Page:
Album Review: Johnny Flynn and Robert Macfarlane // Lost in the Cedar Wood

Enveloping the listener in folksy acoustic guitar and warm, honest vocals, the music of Johnny Flynn has long since been the metaphorical cosy woolen jumper fans have embraced when in need of comfort.

The hearty vegetable soup of the music world, there’s something about Flynn’s music that’s reliable and soothing. From the theme tune of kooky British drama The Detectorists, to the end credits track of Autumn De Wilde’s 2020 production of Emma, to a collaboration with everyone’s favourite folk singer-songwriter Laura Marling, Flynn has been both soothing and surprising us with a string of releases since 2008. This time, he’s teamed up with writer and academic, Robert Macfarlane, to produce something that is simultaneously bold and serene: Lost in the Cedar Wood, set for release this Friday (14 May) via Transgressive Records.

An author whose literary explorations of nature, landscape and places have won him numerous accolades and awards, Macfarlane’s work is a perfect accompaniment to that of Flynn’s, and together they’ve created an album that serves as an ode to nature – one that conveys not only the beauty and serenity of the world, but also its immense and irrevocable power.

Opening track ‘Ten Degrees of Strange’ is a mess of frenzied violin and brash acoustic guitar. It’s tangled tempo and chaotic off-key guitar twangs create a surreal tone, expressing the unpredictable temperament of the environment. Low, off-beat rhythms introduce ‘Tree Rings’, a narration of the felling of age-old trees, and a eulogy for the plants that have existed for many hundreds of years before us – a symbol of the strength and endurance of the natural world. ‘Enkidu Walked’ featuring a figure from ancient literature who first appeared in poem ‘Epic of Gilgamesh’ (regarded as the oldest surviving literature of Mesopotamia), appears as another respectful nod to the importance and significance of history.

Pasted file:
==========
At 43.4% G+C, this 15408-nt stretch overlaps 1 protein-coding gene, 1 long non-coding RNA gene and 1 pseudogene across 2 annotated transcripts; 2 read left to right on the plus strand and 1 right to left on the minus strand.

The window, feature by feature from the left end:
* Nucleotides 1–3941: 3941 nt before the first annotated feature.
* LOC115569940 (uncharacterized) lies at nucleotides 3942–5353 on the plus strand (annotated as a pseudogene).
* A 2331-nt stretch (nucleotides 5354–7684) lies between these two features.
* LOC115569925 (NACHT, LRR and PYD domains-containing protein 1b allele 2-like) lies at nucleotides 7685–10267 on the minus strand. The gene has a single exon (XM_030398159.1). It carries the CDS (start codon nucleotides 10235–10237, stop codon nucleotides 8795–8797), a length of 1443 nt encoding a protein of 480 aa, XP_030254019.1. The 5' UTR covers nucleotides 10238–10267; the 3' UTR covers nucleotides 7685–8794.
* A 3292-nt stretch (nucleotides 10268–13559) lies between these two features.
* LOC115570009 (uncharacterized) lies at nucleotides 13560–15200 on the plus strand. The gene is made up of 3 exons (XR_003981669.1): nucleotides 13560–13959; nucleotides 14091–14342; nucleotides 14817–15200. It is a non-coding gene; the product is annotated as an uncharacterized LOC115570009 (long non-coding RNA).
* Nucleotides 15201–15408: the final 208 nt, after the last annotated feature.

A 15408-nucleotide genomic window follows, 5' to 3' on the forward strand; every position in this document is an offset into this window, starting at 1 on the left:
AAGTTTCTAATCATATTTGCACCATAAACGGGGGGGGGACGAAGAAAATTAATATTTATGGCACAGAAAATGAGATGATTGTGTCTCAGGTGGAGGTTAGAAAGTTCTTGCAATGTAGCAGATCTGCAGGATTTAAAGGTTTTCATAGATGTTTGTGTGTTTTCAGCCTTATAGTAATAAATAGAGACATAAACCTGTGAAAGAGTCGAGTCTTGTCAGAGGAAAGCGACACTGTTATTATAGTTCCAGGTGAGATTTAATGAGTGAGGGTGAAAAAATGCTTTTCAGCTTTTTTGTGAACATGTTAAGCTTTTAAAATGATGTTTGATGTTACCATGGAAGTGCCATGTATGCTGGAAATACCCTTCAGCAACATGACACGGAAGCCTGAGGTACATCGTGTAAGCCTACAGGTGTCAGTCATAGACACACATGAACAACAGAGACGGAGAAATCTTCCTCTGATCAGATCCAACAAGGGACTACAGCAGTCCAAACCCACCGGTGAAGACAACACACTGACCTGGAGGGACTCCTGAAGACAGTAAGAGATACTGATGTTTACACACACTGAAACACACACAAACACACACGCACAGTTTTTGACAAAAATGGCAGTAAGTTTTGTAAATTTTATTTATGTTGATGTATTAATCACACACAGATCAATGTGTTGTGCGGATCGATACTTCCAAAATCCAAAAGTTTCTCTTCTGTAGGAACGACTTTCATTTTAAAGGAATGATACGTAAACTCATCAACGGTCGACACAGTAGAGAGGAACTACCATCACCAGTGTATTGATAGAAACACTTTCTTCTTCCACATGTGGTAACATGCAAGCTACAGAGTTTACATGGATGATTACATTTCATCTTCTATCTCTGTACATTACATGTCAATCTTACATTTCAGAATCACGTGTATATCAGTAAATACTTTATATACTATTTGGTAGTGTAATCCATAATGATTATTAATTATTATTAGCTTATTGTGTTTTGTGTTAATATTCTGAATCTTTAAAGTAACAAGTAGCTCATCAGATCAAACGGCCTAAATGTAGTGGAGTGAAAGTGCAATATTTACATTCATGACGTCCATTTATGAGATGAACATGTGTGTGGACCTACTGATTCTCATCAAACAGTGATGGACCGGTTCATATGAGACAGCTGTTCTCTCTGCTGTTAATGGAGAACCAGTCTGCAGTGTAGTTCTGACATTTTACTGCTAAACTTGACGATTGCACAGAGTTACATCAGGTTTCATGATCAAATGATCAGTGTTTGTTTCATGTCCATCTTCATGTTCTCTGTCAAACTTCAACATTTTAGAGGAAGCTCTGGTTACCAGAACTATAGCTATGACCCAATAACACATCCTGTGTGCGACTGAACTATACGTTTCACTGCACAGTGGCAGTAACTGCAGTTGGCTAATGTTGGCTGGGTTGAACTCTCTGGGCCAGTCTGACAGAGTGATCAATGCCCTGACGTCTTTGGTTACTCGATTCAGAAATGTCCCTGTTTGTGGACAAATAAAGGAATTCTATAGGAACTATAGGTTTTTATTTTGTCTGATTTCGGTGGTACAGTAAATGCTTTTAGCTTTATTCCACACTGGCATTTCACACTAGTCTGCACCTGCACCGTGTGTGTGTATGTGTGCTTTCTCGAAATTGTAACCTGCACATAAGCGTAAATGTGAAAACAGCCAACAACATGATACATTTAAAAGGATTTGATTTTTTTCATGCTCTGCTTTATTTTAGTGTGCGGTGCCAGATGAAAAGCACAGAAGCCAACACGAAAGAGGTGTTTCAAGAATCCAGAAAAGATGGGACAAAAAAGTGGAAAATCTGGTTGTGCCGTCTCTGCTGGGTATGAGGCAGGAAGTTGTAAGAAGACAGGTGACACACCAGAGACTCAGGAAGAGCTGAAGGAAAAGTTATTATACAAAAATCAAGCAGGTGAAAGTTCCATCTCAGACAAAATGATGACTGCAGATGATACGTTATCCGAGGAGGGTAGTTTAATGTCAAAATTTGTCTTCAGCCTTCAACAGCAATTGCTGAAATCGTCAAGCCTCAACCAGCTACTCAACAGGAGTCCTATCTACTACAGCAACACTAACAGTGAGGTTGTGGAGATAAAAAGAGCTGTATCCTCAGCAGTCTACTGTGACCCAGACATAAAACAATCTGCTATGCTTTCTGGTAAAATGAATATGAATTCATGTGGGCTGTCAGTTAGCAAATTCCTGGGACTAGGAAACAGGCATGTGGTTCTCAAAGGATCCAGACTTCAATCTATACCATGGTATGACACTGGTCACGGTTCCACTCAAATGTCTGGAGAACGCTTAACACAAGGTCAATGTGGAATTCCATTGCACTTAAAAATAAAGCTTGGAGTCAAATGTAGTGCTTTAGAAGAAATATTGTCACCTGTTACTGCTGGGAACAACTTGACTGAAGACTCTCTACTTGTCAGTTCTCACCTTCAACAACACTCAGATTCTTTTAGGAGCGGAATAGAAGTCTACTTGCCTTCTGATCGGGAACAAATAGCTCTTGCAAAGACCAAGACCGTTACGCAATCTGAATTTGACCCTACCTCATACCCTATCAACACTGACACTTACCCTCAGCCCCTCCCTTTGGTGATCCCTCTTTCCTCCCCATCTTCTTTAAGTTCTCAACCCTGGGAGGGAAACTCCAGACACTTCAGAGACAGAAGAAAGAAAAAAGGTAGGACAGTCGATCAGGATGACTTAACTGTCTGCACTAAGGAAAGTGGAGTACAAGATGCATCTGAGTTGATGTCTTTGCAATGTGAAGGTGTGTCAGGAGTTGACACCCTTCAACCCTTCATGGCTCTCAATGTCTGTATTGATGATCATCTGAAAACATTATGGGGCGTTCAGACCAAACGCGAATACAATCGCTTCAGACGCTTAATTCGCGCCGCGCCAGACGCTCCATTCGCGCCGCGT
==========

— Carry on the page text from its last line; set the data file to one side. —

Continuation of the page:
Feelings of awe and wonder are further conveyed by the tinkly piano of ‘Gods and Monsters’, the track’s philosophical voice yearning with “questions I’ll never have answers for”. Meanwhile, the jazzy, twangy guitar and catchy overlapping vocals of ‘Bonedigger’ create a sneaky, sinister tone that transports you to the underworld – a feeling mirrored in a more gentle, understated way by the lyrics and acoustic strums of final track, ‘Ferryman’.

By contrast, the album also allows moments for nature to be enjoyed, not just revered. The soft vocals and structured progressions of tracks such as ‘The World To Come’ portray a time spent relaxing in nature, the lyrics “as the rising sun draws a kiss from the bird’s song” noting the peace and serenity of the breaking dawn.

Lost in the Cedar Wood is an epic poem of Flynn and Macfarlane’s own creation. An acknowledgement of both the overwhelming power and beauty of of nature, the pair have created a record that transports the listener from the depths of the seas to the rolling fields at sunrise, and that can be enjoyed from absolutely anywhere in the world.

Rating

Johnny Flynn and Robert Macfarlane’s Lost in the Cedar Wood is out this Friday via Transgressive Records and is available to pre-order and pre-save now.

Feature image by Hanna-Katrina Jędrosz.

Author avatar
Kate Eldridge

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